Intel Innovation 2022: live updates from Raptor Lake launch

It’s hardware season and it’s Intel’s turn. The company is hosting its next Intel Innovation event, and today’s event focused on its next-generation desktop processor, the 13th-generation Raptor Lake.

These highly anticipated new chips are the follow-up to last year’s 12th-generation Alder Lake, which marked a huge turning point in the world of Intel chips. With the adoption of a higher core count, “hybrid” processors resulted in some impressive competitive advantage. But with AMD’s strong performance in Ryzen 7000, Intel is once again under pressure to deliver the performance it needs to stay at the top.

However, the event touched on much more than just these new processors. With more than 100 sessions scheduled for the two-day developer and partner conference, the keynote is just the tip of the iceberg — but it’s the part that PC enthusiasts will pay the most attention to. Intel CEO Pat Gelsinger is expected to kick off the presentation, which began at 9 a.m. PT and can still be streamed live from Intel’s website.

LiveLast updated September 27, 2022 10:19 AM

That is it! Keynote is over

The Intel Innovation opening keynote is over, but Gelsinger has already appeared in the post-show wrap-up, talking about the energy in the room and some of the show’s main themes. Gelsinger is such a recognizable figure in the industry, and his roots as a developer who started his career at Intel are still mentioned and put forward as the core of Intel’s new identity.

Linus Torvalds makes his appearance

Intel has brought in a special guest, Linus Torvalds, the creator of the Linux kernel. Gelsginer gave him a signed copy of the book he wrote on x86 development, which Torvalds said was his way of developing Linux himself. Talking about his upbringing, Torvalds referred to himself as a “diltering engineer” rather than someone with a grand vision for the future of open source technology. Gelsinger closed the segment by awarding Torvalds the first Intel Innovation Award for his contribution to the open source community.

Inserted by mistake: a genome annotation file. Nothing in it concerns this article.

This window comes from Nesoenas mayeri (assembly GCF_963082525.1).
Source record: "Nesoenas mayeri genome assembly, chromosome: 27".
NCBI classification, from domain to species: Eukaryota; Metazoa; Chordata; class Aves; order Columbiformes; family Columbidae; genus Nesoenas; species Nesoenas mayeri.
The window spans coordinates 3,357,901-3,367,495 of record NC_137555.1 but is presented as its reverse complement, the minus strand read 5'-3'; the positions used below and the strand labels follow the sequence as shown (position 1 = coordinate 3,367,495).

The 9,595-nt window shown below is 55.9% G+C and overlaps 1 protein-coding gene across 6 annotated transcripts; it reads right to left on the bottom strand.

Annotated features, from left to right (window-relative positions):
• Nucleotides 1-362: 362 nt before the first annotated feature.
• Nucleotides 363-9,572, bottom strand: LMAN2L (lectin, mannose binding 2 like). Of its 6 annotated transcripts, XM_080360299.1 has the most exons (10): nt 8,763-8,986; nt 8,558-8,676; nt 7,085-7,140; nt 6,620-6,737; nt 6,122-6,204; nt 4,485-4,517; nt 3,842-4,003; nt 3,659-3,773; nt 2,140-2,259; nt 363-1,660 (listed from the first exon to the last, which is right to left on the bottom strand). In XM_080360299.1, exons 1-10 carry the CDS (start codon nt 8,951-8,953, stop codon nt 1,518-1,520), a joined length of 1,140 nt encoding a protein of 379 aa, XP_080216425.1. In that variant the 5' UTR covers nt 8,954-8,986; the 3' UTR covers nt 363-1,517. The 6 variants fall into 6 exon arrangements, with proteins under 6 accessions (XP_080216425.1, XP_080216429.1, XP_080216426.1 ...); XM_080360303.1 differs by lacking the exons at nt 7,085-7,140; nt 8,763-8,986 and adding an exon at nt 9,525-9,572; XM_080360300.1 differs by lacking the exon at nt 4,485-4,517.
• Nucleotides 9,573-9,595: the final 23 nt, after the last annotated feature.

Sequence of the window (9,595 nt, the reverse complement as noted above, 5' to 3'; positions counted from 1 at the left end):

Samsung Display shows sliding display

The head of Samsung Display has taken the stage to present the world’s first PC with a sliding screen. Seeing that screen pull right out was a pretty neat demo, if only on a static image. The tablet has essentially changed from a 13-inch screen to a 17-inch screen, which looks pretty handy. The Samsung representative called it the next step forward in display innovation of foldable displays, which are now available in some products.

13th generation chip family officially announced

Finally, the moment we’ve been waiting for! Gelsinger has officially announced the 13th generation Raptor Lake chips. Its big features are enhanced E and P cores, which are combined in this hybrid architecture to result in the best single-threaded and multi-threaded performance, Gelsinger said. Up to 5.8GHz on the high-end chip, with even a 6GHz model launching in 2023.

Troubleshooting in game development

An Inflexion Games developer has been brought on stage to show how Intel’s hybrid architecture is helping development. The developer working on the game, Nightingale, has said that in game development they can often only have one instance of the game world open at a time, but in this system they have up to four or even eight instances open at the same time on stage, which according to the developer can significantly speed up development.